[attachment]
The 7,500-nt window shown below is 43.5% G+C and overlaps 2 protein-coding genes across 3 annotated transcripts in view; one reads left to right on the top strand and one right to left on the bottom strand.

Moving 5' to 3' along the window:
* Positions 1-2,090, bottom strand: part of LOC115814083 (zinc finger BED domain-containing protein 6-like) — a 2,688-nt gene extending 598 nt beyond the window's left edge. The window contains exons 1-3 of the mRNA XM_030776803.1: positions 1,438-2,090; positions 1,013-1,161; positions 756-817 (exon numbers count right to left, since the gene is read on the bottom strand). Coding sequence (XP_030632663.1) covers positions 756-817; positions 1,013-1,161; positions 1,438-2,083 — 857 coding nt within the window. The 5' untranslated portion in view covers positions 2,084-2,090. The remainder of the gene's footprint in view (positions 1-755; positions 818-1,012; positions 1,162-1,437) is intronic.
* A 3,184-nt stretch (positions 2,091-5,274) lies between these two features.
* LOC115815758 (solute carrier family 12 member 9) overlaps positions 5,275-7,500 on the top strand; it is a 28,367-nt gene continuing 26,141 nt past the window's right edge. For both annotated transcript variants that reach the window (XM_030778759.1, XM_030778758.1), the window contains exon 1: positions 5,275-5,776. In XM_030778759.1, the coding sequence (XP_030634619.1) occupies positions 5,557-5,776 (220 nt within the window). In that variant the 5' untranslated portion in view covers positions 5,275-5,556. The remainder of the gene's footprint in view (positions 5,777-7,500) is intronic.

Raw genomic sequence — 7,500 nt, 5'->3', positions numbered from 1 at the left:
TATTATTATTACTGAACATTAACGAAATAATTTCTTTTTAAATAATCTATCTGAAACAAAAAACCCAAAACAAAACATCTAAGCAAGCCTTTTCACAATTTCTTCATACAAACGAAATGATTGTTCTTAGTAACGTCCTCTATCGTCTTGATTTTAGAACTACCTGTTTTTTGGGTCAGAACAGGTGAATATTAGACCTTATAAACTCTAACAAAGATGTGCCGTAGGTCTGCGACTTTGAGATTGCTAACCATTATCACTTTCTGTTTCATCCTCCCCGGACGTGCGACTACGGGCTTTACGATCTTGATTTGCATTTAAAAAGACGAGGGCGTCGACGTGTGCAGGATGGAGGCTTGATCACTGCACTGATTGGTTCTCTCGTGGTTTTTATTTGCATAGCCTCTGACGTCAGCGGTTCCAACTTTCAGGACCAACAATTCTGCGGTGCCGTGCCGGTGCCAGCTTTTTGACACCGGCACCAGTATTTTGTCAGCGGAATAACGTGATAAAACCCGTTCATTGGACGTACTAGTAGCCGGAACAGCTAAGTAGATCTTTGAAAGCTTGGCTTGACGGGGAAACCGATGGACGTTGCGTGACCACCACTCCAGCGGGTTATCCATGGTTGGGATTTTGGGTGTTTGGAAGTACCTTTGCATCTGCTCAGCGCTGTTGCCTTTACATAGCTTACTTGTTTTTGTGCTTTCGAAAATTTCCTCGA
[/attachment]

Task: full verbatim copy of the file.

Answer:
The 7,500-nt window shown below is 43.5% G+C and overlaps 2 protein-coding genes across 3 annotated transcripts in view; one reads left to right on the top strand and one right to left on the bottom strand.

Moving 5' to 3' along the window:
* Positions 1-2,090, bottom strand: part of LOC115814083 (zinc finger BED domain-containing protein 6-like) — a 2,688-nt gene extending 598 nt beyond the window's left edge. The window contains exons 1-3 of the mRNA XM_030776803.1: positions 1,438-2,090; positions 1,013-1,161; positions 756-817 (exon numbers count right to left, since the gene is read on the bottom strand). Coding sequence (XP_030632663.1) covers positions 756-817; positions 1,013-1,161; positions 1,438-2,083 — 857 coding nt within the window. The 5' untranslated portion in view covers positions 2,084-2,090. The remainder of the gene's footprint in view (positions 1-755; positions 818-1,012; positions 1,162-1,437) is intronic.
* A 3,184-nt stretch (positions 2,091-5,274) lies between these two features.
* LOC115815758 (solute carrier family 12 member 9) overlaps positions 5,275-7,500 on the top strand; it is a 28,367-nt gene continuing 26,141 nt past the window's right edge. For both annotated transcript variants that reach the window (XM_030778759.1, XM_030778758.1), the window contains exon 1: positions 5,275-5,776. In XM_030778759.1, the coding sequence (XP_030634619.1) occupies positions 5,557-5,776 (220 nt within the window). In that variant the 5' untranslated portion in view covers positions 5,275-5,556. The remainder of the gene's footprint in view (positions 5,777-7,500) is intronic.

Raw genomic sequence — 7,500 nt, 5'->3', positions numbered from 1 at the left:
TATTATTATTACTGAACATTAACGAAATAATTTCTTTTTAAATAATCTATCTGAAACAAAAAACCCAAAACAAAACATCTAAGCAAGCCTTTTCACAATTTCTTCATACAAACGAAATGATTGTTCTTAGTAACGTCCTCTATCGTCTTGATTTTAGAACTACCTGTTTTTTGGGTCAGAACAGGTGAATATTAGACCTTATAAACTCTAACAAAGATGTGCCGTAGGTCTGCGACTTTGAGATTGCTAACCATTATCACTTTCTGTTTCATCCTCCCCGGACGTGCGACTACGGGCTTTACGATCTTGATTTGCATTTAAAAAGACGAGGGCGTCGACGTGTGCAGGATGGAGGCTTGATCACTGCACTGATTGGTTCTCTCGTGGTTTTTATTTGCATAGCCTCTGACGTCAGCGGTTCCAACTTTCAGGACCAACAATTCTGCGGTGCCGTGCCGGTGCCAGCTTTTTGACACCGGCACCAGTATTTTGTCAGCGGAATAACGTGATAAAACCCGTTCATTGGACGTACTAGTAGCCGGAACAGCTAAGTAGATCTTTGAAAGCTTGGCTTGACGGGGAAACCGATGGACGTTGCGTGACCACCACTCCAGCGGGTTATCCATGGTTGGGATTTTGGGTGTTTGGAAGTACCTTTGCATCTGCTCAGCGCTGTTGCCTTTACATAGCTTACTTGTTTTTGTGCTTTCGAAAATTTCCTCGA